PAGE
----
Hemobilia is defined as bleeding into the biliary tract. Herein, we report a very rare case of massive hemobilia following plastic stent (PS) removal in common bile duct (CBD) cancer. A 72-year-old man with primary sclerosing cholangitis had undergone repeated insertion of a PS into the CBD. Biliary tract biopsy was performed based on suspicion of combined CBD cancer. Biopsy revealed poorly differentiated adenocarcinoma of the CBD. One month after the biliary tract biopsy, he was admitted for acute cholangitis, and endoscopic retrograde cholangiography was performed for the exchange of the PS. When one of the two biliary PSs was removed, spurting bleeding from the major papilla began abruptly. The massive bleeding caused the patient to be in a pre-shock state. A retrieval balloon catheter was compressed against the papilla for hemostasis. Although he was treated conservatively, the patient developed a bloody discharge. Upper gastrointestinal endoscopy revealed that the pulsatile bleeding beside the PSs started immediately after the removal of the coagula. Emergent contrast-enhanced computed tomography showed right hepatic artery aneurysm across the CBD. Therefore, transarterial embolization was performed. The patient's post-therapeutic course was uneventful. He received chemotherapy, but died about a half year after hemobilia occurred.



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Reply to: Sarcopenia definition in patients with NAFLD



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Gastric Ultrasound for the Regional Anesthesiologist and Pain Specialist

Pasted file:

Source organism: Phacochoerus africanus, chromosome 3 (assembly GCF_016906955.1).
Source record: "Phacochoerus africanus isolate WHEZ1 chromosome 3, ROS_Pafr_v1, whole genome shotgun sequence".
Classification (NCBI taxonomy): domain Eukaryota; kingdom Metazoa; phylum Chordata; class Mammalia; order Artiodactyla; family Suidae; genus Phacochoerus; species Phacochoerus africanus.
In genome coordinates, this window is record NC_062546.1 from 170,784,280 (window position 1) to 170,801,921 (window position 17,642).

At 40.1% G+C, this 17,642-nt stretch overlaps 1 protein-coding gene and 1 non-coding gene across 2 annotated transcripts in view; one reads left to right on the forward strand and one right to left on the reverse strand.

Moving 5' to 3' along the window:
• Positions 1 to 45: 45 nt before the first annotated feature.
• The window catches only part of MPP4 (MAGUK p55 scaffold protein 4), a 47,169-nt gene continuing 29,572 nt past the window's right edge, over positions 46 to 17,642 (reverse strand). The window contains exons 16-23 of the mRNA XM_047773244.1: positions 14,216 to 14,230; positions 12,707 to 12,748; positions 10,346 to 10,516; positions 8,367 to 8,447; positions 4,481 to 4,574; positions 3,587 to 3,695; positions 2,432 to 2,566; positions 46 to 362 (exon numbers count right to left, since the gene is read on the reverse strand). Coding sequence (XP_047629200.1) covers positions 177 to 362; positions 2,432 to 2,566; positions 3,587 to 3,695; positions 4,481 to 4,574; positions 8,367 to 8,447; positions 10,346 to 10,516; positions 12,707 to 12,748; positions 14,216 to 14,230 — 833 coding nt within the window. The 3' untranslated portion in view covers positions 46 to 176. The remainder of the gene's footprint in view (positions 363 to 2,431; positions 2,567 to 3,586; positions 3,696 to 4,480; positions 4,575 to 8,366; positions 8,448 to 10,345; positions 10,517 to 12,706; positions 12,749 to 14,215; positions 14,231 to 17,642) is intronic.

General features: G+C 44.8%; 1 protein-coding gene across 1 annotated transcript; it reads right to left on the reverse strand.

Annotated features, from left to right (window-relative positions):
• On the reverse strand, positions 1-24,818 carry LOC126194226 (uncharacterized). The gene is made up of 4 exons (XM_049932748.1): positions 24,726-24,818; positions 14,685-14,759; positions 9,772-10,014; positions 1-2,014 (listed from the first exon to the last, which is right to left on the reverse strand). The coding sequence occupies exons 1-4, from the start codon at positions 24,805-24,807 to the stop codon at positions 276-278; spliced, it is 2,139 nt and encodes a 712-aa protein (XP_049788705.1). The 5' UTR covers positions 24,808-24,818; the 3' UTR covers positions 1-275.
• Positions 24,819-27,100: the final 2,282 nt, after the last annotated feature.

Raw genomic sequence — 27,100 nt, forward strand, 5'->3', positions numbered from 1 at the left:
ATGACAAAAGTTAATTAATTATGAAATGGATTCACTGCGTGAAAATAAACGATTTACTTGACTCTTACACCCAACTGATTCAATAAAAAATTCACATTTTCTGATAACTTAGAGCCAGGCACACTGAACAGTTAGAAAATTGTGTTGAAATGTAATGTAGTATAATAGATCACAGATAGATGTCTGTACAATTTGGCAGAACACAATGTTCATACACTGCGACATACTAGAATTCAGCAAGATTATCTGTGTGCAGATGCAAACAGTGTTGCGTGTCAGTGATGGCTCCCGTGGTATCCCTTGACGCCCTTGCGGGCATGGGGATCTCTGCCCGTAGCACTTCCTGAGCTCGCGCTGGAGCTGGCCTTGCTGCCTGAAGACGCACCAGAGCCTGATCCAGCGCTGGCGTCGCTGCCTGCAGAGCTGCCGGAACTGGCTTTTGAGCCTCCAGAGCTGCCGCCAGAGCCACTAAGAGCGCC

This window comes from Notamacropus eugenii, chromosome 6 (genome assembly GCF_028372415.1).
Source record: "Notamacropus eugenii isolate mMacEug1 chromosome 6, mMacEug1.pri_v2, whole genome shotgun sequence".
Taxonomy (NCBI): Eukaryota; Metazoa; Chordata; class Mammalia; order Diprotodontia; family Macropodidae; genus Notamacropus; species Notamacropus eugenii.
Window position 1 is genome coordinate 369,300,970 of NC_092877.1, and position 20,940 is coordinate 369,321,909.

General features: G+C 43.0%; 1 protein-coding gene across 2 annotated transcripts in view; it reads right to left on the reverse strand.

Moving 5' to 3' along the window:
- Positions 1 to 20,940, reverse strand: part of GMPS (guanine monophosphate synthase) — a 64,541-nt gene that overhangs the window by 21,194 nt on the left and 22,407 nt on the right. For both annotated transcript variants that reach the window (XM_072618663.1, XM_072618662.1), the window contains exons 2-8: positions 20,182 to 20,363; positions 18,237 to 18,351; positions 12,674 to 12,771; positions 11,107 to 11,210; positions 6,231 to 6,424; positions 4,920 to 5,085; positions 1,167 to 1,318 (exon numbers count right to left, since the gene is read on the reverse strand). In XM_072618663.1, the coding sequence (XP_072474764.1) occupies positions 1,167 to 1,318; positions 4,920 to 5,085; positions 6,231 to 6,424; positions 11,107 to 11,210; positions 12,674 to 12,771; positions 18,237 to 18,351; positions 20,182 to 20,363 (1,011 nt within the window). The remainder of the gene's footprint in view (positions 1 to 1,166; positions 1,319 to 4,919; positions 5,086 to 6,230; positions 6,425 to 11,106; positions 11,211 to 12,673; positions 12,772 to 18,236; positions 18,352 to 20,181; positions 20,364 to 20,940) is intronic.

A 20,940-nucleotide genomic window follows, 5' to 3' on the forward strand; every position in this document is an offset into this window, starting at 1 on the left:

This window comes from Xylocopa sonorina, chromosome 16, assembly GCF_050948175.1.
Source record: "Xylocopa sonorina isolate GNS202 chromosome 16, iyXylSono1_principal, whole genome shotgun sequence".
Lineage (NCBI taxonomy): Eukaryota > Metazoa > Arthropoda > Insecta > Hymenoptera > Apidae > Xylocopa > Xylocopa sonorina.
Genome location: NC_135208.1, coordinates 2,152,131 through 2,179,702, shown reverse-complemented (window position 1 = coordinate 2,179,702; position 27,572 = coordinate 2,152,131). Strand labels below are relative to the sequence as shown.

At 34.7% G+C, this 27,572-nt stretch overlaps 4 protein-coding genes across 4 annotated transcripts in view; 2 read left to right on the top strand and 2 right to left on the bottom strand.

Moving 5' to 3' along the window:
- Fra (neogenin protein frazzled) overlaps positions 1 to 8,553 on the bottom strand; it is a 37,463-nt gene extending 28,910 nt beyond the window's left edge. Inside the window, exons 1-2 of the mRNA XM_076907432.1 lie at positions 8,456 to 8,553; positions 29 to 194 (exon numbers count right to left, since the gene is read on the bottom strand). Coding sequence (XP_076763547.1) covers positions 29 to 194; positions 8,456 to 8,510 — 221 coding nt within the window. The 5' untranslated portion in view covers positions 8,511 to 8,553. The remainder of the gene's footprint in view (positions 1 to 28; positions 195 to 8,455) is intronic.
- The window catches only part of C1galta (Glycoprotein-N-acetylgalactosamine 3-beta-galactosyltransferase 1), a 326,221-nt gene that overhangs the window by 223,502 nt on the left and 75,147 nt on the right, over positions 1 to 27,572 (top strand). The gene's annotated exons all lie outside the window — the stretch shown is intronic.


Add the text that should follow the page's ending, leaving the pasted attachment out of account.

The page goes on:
This article in our series on point-of-care ultrasound (US) for the regional anesthesiologist and pain management specialist describes the emerging role of gastric ultrasonography. Although gastric US is a relatively new point-of-care US application in the perioperative setting, its relevance for the regional anesthesiologist and pain specialist is significant as our clinical practice often involves providing deep sedation without a secured airway. Given that pulmonary aspiration is a well-known cause of perioperative morbidity and mortality, the ability to evaluate for NPO (nil per os) status and risk stratify patients scheduled for anesthesia is a powerful skill set. Gastric US can provide valuable insight into the nature and volume of gastric content before performing a block with sedation or inducing anesthesia for an urgent or emergent procedure where NPO status is unknown. Patients with comorbidities that delay gastric emptying, such as diabetic gastroparesis, neuromuscular disorders, morbid obesity, and advanced hepatic or renal disease, may potentially benefit from additional assessment via gastric US before an elective procedure. Although gastric US should not replace strict adherence to current fasting guidelines or be used routinely in situations when clinical risk is clearly high or low, it can be a useful tool to guide clinical decision making when there is uncertainty about gastric contents. In this review, we will cover the relevant scanning technique and the desired views for gastric US. We provide a methodology for interpretation of findings and for guiding medical management for adult patients. We also summarize the current literature on specific patient populations including obstetrics, pediatrics, and severely obese subjects. Accepted for publication April 14, 2018. Address correspondence to: Stephen C. Haskins, MD, Department of Anesthesiology, Hospital for Special Surgery, 535 E 70th St, New York, NY 10021 (e-mail: haskinss@hss.edu). The authors declare no conflict of interest. Supplemental digital content is available for this article. Direct URL citations appear in the printed text and are provided in the HTML and PDF versions of this article on the journal's Web site (www.rapm.org). Copyright © 2018 by American Society of Regional Anesthesia and Pain Medicine.